By Orhan Coskun and Birsen Altayli
ANKARA, Feb 7 (Reuters) – Turkey’s deadliest earthquake in a generation has handed President Tayyip Erdogan a huge rescue and reconstruction challenge which will overshadow the run-up to May elections already set to be the toughest of his two decades in power.
A day after the quake struck, killing more than 3,500 people in Turkey, opposition parties and some residents in worst-hit areas complained that authorities were slow or ill-equipped to react to the devastation.
Any perception that the government is failing to address the disaster properly, or had not enforced adequate building codes in a country prone to earthquakes, could hurt Erdogan’s prospects in the vote.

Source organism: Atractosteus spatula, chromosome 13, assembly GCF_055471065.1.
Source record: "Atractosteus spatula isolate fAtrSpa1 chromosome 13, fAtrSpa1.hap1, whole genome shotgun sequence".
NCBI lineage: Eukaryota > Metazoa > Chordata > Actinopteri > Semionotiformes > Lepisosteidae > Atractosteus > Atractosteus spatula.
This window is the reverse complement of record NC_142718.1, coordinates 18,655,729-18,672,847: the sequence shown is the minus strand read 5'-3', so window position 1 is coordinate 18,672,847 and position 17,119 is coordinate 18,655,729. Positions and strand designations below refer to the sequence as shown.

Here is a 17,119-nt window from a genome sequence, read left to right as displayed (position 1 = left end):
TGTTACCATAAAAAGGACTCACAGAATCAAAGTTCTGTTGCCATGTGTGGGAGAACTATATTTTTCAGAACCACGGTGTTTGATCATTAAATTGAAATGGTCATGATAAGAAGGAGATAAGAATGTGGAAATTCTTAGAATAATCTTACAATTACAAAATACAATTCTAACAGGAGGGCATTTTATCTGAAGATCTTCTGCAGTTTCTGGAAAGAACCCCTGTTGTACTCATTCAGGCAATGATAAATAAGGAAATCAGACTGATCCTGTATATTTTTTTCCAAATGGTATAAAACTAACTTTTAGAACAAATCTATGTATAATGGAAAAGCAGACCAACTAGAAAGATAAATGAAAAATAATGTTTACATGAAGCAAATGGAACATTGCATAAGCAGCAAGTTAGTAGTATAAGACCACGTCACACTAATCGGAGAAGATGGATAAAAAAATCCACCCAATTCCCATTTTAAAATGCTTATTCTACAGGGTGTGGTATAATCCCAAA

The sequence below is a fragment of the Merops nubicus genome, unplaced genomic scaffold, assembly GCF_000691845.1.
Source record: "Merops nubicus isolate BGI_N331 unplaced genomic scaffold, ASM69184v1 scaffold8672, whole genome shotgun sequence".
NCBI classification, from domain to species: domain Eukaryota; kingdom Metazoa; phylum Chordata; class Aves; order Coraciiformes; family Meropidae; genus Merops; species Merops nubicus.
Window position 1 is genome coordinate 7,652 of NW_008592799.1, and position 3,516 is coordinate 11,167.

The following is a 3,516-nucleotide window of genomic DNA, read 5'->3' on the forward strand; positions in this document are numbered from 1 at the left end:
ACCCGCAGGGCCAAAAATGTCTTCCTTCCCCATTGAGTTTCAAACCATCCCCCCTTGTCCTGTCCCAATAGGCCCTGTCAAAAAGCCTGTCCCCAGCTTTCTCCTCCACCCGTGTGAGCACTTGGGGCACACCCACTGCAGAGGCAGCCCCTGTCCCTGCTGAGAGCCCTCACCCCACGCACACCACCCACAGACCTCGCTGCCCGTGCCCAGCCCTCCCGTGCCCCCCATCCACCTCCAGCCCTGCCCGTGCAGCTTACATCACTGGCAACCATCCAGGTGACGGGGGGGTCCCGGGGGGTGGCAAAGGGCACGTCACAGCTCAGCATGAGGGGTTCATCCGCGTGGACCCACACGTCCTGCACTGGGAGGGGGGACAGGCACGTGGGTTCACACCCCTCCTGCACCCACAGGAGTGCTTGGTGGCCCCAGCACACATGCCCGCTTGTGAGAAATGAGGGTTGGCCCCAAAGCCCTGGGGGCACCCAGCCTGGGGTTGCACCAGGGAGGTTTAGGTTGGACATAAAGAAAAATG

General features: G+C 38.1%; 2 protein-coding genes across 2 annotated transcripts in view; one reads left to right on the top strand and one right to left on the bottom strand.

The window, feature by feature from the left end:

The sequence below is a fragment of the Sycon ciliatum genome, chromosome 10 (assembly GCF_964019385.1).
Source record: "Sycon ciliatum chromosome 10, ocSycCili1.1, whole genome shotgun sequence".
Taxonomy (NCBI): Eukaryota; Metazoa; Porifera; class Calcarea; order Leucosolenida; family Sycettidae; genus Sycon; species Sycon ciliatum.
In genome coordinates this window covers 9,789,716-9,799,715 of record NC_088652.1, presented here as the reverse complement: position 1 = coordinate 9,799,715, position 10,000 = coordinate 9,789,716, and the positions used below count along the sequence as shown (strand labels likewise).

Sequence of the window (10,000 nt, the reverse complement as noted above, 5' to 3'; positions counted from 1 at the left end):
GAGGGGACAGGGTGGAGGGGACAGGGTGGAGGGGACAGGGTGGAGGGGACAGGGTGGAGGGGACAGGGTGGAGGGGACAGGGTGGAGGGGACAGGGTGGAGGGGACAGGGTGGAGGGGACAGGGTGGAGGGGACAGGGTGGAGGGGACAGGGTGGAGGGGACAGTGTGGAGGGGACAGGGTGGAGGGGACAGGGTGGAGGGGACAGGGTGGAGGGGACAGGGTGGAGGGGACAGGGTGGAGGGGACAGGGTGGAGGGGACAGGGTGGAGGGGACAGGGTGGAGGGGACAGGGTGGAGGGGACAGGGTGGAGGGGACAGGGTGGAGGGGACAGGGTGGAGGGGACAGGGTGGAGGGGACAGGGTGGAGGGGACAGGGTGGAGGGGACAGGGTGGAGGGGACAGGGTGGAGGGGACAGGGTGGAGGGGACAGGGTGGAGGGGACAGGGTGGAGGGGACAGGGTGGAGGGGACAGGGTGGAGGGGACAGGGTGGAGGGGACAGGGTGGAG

But analysts say the president, a skilled campaigner whose government has tackled earthquakes, wildfires and other natural disasters since he came to power in 2003, could rally national support around the crisis response and strengthen his position.
Speaking just hours after Monday’s quake, which he described as the worst to hit Turkey in more than 80 years, Erdogan said thousands of rescue workers had already mobilised and no effort would be spared in the harsh winter conditions.
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